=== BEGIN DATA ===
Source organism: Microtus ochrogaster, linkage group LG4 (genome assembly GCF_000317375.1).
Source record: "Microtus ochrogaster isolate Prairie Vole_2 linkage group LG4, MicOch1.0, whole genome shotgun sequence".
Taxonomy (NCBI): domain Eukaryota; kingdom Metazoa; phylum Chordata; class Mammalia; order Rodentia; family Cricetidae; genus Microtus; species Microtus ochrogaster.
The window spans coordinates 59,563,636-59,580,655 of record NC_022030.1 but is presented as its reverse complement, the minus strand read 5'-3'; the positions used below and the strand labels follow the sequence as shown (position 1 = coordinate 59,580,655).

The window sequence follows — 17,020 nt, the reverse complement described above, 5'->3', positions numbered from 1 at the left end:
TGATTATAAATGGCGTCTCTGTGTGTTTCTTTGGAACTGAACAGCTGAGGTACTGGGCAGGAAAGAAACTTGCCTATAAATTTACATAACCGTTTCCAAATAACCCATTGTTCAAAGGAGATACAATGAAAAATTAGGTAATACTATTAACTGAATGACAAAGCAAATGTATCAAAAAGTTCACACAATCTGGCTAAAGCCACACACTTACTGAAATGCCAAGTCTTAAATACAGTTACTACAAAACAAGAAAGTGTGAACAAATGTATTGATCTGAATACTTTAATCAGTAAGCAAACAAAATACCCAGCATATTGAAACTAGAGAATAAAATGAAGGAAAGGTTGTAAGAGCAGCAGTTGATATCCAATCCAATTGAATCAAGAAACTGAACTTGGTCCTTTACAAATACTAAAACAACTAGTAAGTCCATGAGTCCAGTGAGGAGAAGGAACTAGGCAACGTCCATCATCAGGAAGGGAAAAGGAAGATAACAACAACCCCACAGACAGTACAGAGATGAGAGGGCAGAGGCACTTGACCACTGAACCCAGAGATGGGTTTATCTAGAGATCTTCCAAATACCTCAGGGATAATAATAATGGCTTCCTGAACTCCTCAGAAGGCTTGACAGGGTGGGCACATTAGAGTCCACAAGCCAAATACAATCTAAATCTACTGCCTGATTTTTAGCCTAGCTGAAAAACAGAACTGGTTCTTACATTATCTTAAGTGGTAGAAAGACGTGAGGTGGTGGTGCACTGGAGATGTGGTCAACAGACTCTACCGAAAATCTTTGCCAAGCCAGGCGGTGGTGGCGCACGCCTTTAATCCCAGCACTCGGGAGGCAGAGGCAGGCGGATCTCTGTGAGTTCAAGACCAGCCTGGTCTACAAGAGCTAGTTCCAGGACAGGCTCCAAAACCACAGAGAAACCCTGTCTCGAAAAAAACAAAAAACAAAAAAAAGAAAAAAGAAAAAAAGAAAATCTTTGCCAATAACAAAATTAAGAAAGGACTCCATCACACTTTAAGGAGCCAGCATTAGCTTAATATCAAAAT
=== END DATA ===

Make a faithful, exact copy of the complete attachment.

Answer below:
Source organism: Microtus ochrogaster, linkage group LG4 (genome assembly GCF_000317375.1).
Source record: "Microtus ochrogaster isolate Prairie Vole_2 linkage group LG4, MicOch1.0, whole genome shotgun sequence".
Taxonomy (NCBI): domain Eukaryota; kingdom Metazoa; phylum Chordata; class Mammalia; order Rodentia; family Cricetidae; genus Microtus; species Microtus ochrogaster.
The window spans coordinates 59,563,636-59,580,655 of record NC_022030.1 but is presented as its reverse complement, the minus strand read 5'-3'; the positions used below and the strand labels follow the sequence as shown (position 1 = coordinate 59,580,655).

The window sequence follows — 17,020 nt, the reverse complement described above, 5'->3', positions numbered from 1 at the left end:
TGATTATAAATGGCGTCTCTGTGTGTTTCTTTGGAACTGAACAGCTGAGGTACTGGGCAGGAAAGAAACTTGCCTATAAATTTACATAACCGTTTCCAAATAACCCATTGTTCAAAGGAGATACAATGAAAAATTAGGTAATACTATTAACTGAATGACAAAGCAAATGTATCAAAAAGTTCACACAATCTGGCTAAAGCCACACACTTACTGAAATGCCAAGTCTTAAATACAGTTACTACAAAACAAGAAAGTGTGAACAAATGTATTGATCTGAATACTTTAATCAGTAAGCAAACAAAATACCCAGCATATTGAAACTAGAGAATAAAATGAAGGAAAGGTTGTAAGAGCAGCAGTTGATATCCAATCCAATTGAATCAAGAAACTGAACTTGGTCCTTTACAAATACTAAAACAACTAGTAAGTCCATGAGTCCAGTGAGGAGAAGGAACTAGGCAACGTCCATCATCAGGAAGGGAAAAGGAAGATAACAACAACCCCACAGACAGTACAGAGATGAGAGGGCAGAGGCACTTGACCACTGAACCCAGAGATGGGTTTATCTAGAGATCTTCCAAATACCTCAGGGATAATAATAATGGCTTCCTGAACTCCTCAGAAGGCTTGACAGGGTGGGCACATTAGAGTCCACAAGCCAAATACAATCTAAATCTACTGCCTGATTTTTAGCCTAGCTGAAAAACAGAACTGGTTCTTACATTATCTTAAGTGGTAGAAAGACGTGAGGTGGTGGTGCACTGGAGATGTGGTCAACAGACTCTACCGAAAATCTTTGCCAAGCCAGGCGGTGGTGGCGCACGCCTTTAATCCCAGCACTCGGGAGGCAGAGGCAGGCGGATCTCTGTGAGTTCAAGACCAGCCTGGTCTACAAGAGCTAGTTCCAGGACAGGCTCCAAAACCACAGAGAAACCCTGTCTCGAAAAAAACAAAAAACAAAAAAAAGAAAAAAGAAAAAAAGAAAATCTTTGCCAATAACAAAATTAAGAAAGGACTCCATCACACTTTAAGGAGCCAGCATTAGCTTAATATCAAAAT